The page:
HTML5 & SEO

What is HTML5 ?

HTML5 is the fifth evolution of HTML, the omni-present tag system which is necessary to build websites.This evolution has not yet been officially validated by the W3C consortium in a final version. This validation process is still extremely long (the first work on HTML5 started in 2004).

Compared to previous developments in HTML / XHTML, the HTML 5 has retained a certain simplicity, thus being accessible to most webmasters, while offering powerful new features for the most sophisticated needs. While it is always difficult to predict the future in terms of technology, HTML 5 will most likely be more and more present on the Web.

Recent versions of major browsers (Chrome, Firefox, Internet Explorer ...) are able to handle the vast majority of features introduced by HTML5. This actually means that website creators can already take advantage of HTML5 now. The price to pay is that some features will not work with some older browsers that are still used today.

Here is the official HTML5 logo:

HTML5 and the SEO / Organic SEO

So far there is no indication that Google favors websites using HTML5 compared to other versions of HTML. This is consistent with the official goal announced by Google: providing the most interesting content to users based on their request. And it will therefore focus on the quality of the content rather than on the technology used to build the website. This could change in the upcoming years.

Specifically, if you already have a website that does not use HTML5 and which is well SEO optimized, from the SEO point of view, there is no urgent need to move to HTML5.

Conversely, if you have decided to create or fundamentalyl redesign your website using HTML5, for a good reason - other than for the SEO - it is interesting to consider these two new features of the HTML5 that will help you optimize your website:

  • Using the new <header>, <footer>, <article>, <nav>, <aside> tags for structuring your website.

    Indeed, HTML5 introduces a number of new tags that identify very classic blocks in most websites: the header (header), the footer (footer), the navigation area/ menu (nav) the content (articles), the band on the side (aside). This is interesting from the SEO point of view because it greatly facilitates Google's task of "understanding" the structure of your website. And in particular that of targeting the most important content areas of your webpage .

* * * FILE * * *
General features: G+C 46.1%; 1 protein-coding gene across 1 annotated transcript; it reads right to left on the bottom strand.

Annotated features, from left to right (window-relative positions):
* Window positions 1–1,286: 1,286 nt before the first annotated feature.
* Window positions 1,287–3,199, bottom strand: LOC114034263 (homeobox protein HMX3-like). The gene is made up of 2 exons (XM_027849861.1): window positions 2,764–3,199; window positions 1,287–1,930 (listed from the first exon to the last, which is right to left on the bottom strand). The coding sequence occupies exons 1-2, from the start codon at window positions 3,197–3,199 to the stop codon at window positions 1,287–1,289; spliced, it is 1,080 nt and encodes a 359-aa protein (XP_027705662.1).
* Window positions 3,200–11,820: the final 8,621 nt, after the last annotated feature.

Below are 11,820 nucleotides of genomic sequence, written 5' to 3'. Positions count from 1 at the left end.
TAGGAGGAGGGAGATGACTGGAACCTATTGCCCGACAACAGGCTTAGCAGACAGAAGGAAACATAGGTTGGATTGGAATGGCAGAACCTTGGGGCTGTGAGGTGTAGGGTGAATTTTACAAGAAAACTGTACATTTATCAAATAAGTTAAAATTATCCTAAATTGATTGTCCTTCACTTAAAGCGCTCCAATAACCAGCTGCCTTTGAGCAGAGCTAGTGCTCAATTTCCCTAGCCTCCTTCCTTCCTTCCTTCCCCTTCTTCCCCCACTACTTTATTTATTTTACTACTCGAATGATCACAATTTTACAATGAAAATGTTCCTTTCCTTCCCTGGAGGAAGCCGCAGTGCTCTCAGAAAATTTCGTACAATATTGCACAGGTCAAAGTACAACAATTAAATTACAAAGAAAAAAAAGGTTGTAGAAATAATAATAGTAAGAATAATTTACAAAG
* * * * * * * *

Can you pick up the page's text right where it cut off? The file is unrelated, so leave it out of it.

Today Google is already able to do this with websites that do not use HTML5, but his task in this case is a bit more complicated, with a risk of error, just as there are no such specific tags.

    You can find in this articlean example of classic HTML 5 page structure

  • Reduce or eliminate your dependence on proprietary technologies (like Flash) on your website thanks to the new HTML5 tags for audio and video.

    From a SEO perspective, if a website makes extensive use of external areas (like Flash), it will be more difficult to optimize. Google is able to index the content of a Flash component, but its task is more complicated than for simple HTML. The HTML5 allows you to avoid the use of external technologies in many situations.

Other main new features of HTML5

Apart from the two points described above, which concern the SEO, here are the other main new features of HTML5:

  • a new <canvas> tag for dynamically creating images
  • the possibility to create websites with certain features which continue to function even without Internet access. This is very interesting for the new generation of Cloud applications (email portals, Google docs...)
  • Better HTML forms. In particular, it is now possible to validate the content of the fields seized by the visitor directly in HTML, without having to use the Javascript code or Client / Server interactions as today

An example of HTML5page

Here is the skeleton of a webpage using HTML5 :

<!doctype html>
<html lang="fr">
	<head>
		<meta charset="utf-8" />
	</head>
	<body>
		<header>
			Logo, tag line, login...
		</header>
		<nav>
 			 <ul>
			    <li><a href="#">Accueil</a></li>
				<li><a href="#">Menu 1</a></li>
				<li><a href="#">Menu 2</a></li>
				<li><a href="#">Menu 3</a></li>
  			</ul>
		</nav>
		<article>
			<h1>Titre 1...</h1>
				<h2>Titre 1.1...</h2>
					<p>paragraphe...</p>
					<p>paragraphe...</p>
				<h2>Titre 1.2...</h2>
					<p>paragraphe...</p>
					<p>paragraphe...</p>
		</article>
		<footer>
			<p>Copyright, Legal notice...</p>
		</footer>
	</body>
</html>

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If this article has inspired you to search for more information on HTML5, here are some useful links: